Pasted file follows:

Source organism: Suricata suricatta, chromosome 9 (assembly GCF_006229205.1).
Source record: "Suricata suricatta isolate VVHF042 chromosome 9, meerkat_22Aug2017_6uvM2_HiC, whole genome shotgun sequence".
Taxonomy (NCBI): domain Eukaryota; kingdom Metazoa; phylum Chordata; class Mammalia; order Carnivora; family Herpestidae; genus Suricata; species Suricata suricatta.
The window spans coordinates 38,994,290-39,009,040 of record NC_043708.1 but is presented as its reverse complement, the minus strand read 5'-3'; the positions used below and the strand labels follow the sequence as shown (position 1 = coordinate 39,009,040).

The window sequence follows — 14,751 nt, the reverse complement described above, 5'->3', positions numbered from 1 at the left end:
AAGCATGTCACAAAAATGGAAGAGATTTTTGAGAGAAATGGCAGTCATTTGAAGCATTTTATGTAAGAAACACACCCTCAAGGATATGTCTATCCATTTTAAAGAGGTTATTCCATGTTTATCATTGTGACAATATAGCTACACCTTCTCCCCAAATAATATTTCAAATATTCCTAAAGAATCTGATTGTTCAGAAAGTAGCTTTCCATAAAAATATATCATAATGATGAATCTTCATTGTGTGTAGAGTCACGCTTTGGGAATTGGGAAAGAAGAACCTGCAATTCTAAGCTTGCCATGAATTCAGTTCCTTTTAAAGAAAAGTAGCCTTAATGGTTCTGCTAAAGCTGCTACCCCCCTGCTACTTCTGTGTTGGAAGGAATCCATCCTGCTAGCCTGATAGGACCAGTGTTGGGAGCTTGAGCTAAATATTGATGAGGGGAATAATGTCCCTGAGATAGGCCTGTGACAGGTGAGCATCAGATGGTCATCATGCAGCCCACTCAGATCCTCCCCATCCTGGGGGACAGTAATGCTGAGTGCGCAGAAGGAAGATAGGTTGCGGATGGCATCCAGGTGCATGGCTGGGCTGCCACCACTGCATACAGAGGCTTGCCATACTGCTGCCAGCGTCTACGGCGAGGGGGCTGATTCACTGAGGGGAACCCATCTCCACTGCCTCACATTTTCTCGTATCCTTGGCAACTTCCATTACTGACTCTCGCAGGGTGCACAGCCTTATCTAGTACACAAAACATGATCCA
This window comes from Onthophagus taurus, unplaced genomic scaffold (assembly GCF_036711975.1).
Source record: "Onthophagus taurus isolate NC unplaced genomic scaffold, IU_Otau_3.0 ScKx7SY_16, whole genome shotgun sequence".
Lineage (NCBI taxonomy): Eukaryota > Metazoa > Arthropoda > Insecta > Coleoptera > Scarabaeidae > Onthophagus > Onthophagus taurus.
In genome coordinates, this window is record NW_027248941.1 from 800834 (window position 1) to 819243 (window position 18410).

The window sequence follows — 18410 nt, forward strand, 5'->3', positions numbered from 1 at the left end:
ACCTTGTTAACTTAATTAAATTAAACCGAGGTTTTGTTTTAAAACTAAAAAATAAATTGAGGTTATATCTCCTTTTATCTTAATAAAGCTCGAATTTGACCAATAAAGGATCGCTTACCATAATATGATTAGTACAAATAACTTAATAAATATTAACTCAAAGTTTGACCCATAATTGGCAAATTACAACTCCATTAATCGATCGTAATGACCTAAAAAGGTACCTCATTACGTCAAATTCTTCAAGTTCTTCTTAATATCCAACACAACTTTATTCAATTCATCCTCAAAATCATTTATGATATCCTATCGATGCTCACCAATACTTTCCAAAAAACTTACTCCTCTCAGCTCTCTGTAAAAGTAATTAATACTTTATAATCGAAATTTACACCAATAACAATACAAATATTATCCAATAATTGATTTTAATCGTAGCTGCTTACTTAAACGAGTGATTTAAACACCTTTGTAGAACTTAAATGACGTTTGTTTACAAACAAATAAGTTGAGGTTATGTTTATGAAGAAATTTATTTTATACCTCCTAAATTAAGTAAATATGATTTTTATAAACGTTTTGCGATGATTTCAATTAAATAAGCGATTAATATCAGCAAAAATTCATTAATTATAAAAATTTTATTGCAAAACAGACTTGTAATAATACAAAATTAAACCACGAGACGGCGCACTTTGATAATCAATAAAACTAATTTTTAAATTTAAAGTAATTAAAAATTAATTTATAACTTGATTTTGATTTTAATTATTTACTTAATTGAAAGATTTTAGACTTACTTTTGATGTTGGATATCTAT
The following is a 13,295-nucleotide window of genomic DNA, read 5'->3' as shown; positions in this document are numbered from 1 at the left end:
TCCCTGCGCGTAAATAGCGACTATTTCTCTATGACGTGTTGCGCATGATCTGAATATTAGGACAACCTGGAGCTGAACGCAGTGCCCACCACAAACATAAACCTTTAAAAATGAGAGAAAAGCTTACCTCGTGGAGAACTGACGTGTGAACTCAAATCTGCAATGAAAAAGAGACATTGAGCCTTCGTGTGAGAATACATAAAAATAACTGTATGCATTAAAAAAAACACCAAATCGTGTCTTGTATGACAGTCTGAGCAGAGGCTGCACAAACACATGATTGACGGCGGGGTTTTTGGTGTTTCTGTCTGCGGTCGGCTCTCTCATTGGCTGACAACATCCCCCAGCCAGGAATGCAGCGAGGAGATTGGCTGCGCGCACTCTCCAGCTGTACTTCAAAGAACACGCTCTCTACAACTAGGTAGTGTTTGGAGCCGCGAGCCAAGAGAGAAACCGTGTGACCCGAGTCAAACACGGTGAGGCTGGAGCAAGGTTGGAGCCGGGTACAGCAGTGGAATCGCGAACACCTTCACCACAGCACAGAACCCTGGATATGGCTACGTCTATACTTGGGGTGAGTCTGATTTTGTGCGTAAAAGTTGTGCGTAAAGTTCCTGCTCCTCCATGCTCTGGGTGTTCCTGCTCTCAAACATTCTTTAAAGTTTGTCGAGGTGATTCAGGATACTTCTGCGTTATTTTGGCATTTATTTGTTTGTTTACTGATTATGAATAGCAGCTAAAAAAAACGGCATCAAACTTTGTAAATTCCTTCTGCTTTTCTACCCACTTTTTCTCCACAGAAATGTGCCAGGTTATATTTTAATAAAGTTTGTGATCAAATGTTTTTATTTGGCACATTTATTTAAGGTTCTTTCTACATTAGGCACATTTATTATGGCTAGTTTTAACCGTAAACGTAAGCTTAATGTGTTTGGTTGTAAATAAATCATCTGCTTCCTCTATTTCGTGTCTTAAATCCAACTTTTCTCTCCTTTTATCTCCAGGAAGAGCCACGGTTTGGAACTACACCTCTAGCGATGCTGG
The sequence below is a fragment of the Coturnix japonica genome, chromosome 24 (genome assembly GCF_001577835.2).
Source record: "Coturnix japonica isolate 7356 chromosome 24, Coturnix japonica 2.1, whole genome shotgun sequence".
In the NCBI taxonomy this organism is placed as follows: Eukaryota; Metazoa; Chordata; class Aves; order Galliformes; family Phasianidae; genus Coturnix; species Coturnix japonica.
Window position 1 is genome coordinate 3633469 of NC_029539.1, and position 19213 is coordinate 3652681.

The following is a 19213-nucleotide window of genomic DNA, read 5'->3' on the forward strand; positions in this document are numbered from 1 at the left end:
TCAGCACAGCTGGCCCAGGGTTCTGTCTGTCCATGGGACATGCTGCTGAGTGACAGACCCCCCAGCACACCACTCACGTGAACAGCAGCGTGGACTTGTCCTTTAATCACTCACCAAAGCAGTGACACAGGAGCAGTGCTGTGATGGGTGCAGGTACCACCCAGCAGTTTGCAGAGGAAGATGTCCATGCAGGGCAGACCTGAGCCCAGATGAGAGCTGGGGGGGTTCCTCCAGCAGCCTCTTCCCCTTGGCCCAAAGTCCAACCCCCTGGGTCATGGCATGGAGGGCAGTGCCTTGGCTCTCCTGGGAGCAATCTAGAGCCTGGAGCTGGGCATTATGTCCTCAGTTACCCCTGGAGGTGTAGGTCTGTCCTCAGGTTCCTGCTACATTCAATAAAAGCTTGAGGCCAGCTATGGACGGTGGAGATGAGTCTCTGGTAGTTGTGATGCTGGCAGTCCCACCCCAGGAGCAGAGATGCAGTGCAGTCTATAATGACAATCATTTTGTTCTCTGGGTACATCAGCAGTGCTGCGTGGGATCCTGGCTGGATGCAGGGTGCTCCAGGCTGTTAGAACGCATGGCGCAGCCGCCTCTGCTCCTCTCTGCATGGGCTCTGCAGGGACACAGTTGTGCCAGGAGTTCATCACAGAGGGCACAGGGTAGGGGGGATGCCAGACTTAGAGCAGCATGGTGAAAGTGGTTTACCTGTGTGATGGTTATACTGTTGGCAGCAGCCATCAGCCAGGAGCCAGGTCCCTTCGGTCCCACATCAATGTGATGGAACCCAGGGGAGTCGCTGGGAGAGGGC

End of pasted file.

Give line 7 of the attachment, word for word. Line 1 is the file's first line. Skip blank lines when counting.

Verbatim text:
This window comes from Onthophagus taurus, unplaced genomic scaffold (assembly GCF_036711975.1).